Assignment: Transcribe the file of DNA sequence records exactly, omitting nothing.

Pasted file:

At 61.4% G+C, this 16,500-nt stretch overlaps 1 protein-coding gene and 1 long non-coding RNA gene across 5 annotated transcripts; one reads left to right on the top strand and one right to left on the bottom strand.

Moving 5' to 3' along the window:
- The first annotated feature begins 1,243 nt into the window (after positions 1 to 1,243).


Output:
At 61.4% G+C, this 16,500-nt stretch overlaps 1 protein-coding gene and 1 long non-coding RNA gene across 5 annotated transcripts; one reads left to right on the top strand and one right to left on the bottom strand.

Moving 5' to 3' along the window:
- The first annotated feature begins 1,243 nt into the window (after positions 1 to 1,243).